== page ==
Debts are about to get more expensive
How your household will be impacted depends on whether you’re a borrower or a lender, says Gregor W. Smith, the Douglas D. Purvis Professor of Economics at Queen's University.
Borrowers, as in people with debts like credit cards, mortgages and car loans, will soon find their bills rising. The interest on variable rate loans, like HELOCs, tends to go up as soon as the Bank of Canada hikes. Interest on fixed-rate debt goes up more slowly.
“From an economist’s point of view, monetary policy works rather slowly,” says Bernard Wolf, Professor Emeritus of Economics and International Business with the Schulich School of Business at York University in Toronto. “This is not something that turns on a dime.”
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That being said, if concerned consumers are thinking about prioritizing dealing with debts that may soon become much more expensive, both Smith and Wolf immediately note that credit card rates are already astronomically high.
“Even if those rates change differently, the level of the interest rate on credit card debt is always higher,” Smith says. “So reducing that would always be a priority that financial planners would recommend to households.”
The next debt that jumps out to economists is mortgages. Rising interest rates translates into mortgages costing homeowners more. For those with variable-rate home loans, the effect will be almost immediate.
The same goes for home equity lines of credit (HELOCs).
If he had a variable-rate loan, Wolf says he’d convert it to a fixed-rate loan as fast as he could.
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A windfall for savers
Both Wolf and Smith point out that it’s important to consider the bank’s intentions here. The situation Canada finds itself in now is a result of the major fiscal stimulus the federal government passed as soon as the pandemic hit, coupled with the Bank of Canada’s expansion of the country’s money supply.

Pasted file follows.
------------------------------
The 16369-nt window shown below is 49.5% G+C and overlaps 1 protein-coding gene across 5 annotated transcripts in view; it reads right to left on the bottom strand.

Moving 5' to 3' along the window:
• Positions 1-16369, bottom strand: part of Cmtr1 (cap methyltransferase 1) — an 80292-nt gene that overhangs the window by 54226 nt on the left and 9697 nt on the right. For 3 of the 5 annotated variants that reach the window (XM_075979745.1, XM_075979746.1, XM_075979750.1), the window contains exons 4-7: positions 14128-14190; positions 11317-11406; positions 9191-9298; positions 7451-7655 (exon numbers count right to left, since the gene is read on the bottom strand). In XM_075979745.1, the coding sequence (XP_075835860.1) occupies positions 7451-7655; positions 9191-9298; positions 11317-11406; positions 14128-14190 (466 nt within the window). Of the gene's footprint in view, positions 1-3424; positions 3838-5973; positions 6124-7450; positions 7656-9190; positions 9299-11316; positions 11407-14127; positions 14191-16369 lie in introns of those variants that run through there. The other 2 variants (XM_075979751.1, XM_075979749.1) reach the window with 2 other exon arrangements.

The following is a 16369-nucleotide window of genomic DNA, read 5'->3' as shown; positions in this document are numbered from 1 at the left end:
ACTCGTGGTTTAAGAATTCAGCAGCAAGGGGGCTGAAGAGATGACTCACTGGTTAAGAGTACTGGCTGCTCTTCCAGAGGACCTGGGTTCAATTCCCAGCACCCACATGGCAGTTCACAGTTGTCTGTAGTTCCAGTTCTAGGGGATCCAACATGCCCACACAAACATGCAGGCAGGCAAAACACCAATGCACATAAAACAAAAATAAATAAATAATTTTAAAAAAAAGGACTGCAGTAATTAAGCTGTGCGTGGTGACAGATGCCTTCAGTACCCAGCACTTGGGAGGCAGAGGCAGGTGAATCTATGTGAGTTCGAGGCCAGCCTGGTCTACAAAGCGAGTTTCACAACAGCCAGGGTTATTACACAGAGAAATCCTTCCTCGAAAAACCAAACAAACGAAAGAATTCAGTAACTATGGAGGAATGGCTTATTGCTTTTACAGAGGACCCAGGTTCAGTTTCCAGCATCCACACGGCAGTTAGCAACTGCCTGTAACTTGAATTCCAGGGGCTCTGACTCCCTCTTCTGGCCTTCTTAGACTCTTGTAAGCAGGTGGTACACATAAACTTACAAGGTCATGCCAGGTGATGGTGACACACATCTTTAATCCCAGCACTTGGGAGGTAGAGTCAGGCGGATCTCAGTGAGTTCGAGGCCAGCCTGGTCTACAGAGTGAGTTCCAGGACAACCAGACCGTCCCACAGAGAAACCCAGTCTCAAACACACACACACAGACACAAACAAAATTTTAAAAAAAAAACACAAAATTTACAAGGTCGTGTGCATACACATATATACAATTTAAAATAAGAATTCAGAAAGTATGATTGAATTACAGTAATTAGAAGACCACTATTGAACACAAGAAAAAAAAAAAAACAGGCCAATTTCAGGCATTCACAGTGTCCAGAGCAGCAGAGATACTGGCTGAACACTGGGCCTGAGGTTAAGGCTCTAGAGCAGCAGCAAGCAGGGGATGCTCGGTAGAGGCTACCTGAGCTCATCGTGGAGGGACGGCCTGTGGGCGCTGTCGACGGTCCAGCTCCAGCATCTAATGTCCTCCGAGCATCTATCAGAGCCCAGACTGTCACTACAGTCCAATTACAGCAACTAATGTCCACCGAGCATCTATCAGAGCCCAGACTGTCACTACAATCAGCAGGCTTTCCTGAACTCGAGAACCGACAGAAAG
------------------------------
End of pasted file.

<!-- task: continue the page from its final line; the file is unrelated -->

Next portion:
Now the bank finds itself changing course to get inflation under control.
Wolf adds that many economists feel the Bank of Canada is actually behind the curve on this move and other monetary-tightening policies. While that’s been a boon for debt-holders, savers have been hurt by the central bank’s slow response.
“One has to realize that interest rates are at unbelievably low [levels],” says Wolf. “The market, the monetary conditions are unbelievably easy. Basically, money for the best creditors is practically free. And that period is coming to an end.”
Smith says those who have savings should soon see the results of the bank’s interest rate hike — if they haven’t already.
He notes that rates on Guaranteed Investment Certificates (GICs) have already started to go up in anticipation of the announcement from the bank.
Wolf adds that while savers do benefit from that response, with inflation as high as it is, it’s likely to offset major gains.
So while Wolf recommends borrowers prioritize clearing their most expensive debts (as in the ones with the highest interest rates) first, to savers he offers this advice: “You should diversify your portfolio as much as you can, within reason.”
Buckle in for a tough winter either way
Higher interest rates are going to mean you pay more to borrow money. However, inflation is already accomplishing that.
You have likely noticed prices climbing at the gas pump or the grocery store, where the average family of four can expect to pay nearly $1,000 more this year for food, according to the 2022 Canada’s Food Price Report.
Meanwhile, supply chain issues are being compounded by the Canadian and U.S. governments’ vaccination policies for truck drivers crossing the border.
This comes as the country is limping through its fifth wave of COVID and dealing with an overburdened healthcare system and labour shortages across industries.
Wolf equates all these economic and pandemic-related challenges converging with a major winter storm.
As an economist, he can’t say how long the aftermath of the storm will last. But for now, most are safe and warm inside. Storms do eventually pass and one just hopes they’re fortunate enough to have a sturdy foundation and four walls to protect them from the worst of its effects.
And even more importantly, this isn’t the first inflation storm we’ve weathered.
“I'm old enough to have seen all this before,” says Wolf. “A lot of people don't really know how to react … but this isn't really new.”
While the pandemic has likely caused as well as complicated the situation, storms don’t last forever.
“It's natural to be nervous,” says Smith. “But, you know, we're just kind of going back to where we were before. This is normal life. And hopefully, it's one where we also have lower inflation.”
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